Our performances are generally composed of pre-determined sections in which we all improvise.
Thanks for sharing that. I was really interested in the use of disruption by the dancers and musician, how they would at times invade the space of each other and appear to undermine the performance. Similarly, the manipulation of the film disrupted its flow and montage.
We use a lot of structured improvisation in our performances. But I do find it challenging to develop visual systems that can approach the fluidity and variation that is apparent when dancers and musicians improvise. Using live feeds to transpose the improvised moment is one obvious solution. Using generative visuals that respond to the dynamics of the performance is another approach. I am still looking for a technique for a visual engine that can match the nuance of improvising dancers and musicians.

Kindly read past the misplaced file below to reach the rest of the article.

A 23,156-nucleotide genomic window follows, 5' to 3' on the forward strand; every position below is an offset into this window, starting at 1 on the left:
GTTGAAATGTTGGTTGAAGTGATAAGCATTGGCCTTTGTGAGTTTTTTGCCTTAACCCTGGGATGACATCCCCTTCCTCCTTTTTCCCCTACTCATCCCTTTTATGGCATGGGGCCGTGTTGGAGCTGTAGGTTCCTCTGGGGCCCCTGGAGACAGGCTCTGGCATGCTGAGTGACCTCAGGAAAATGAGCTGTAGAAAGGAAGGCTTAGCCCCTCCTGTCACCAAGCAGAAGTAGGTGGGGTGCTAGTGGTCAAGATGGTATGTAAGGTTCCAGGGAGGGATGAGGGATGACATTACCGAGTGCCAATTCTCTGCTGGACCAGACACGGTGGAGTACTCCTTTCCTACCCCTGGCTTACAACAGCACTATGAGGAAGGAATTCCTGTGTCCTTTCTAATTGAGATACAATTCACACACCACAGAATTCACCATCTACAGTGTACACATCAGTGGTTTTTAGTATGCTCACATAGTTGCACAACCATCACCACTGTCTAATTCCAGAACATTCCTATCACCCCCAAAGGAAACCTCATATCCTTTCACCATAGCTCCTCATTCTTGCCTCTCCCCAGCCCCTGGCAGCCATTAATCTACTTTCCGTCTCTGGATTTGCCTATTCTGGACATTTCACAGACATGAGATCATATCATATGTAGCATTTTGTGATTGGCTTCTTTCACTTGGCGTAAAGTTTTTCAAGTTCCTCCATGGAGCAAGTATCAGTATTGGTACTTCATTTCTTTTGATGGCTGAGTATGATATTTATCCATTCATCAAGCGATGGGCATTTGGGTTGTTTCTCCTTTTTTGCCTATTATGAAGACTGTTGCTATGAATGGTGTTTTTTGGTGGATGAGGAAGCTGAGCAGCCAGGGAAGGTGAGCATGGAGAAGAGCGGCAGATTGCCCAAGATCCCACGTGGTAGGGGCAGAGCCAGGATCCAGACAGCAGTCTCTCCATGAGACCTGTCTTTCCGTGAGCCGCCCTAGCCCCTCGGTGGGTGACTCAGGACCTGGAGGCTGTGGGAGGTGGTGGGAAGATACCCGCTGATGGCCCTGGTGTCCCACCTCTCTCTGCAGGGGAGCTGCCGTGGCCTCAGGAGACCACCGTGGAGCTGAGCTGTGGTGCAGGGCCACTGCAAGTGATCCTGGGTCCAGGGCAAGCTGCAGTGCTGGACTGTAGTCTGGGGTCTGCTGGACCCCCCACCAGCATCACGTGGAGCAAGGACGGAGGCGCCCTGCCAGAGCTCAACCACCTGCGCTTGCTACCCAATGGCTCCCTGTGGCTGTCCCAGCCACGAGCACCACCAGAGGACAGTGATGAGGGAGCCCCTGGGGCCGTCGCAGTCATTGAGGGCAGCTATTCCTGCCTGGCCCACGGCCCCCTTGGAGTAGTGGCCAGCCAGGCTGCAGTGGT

Conversely, the challenge of developing responsive systems has also formed in me an appreciation for an approach which is more controlled and defined - storyboarding, scoring and rendering a fixed video file for playback-. However, as GPU performance improves and we develop the capacity for responsiveness and real-time rendering our visual engines will appear more and more alive to improvisation.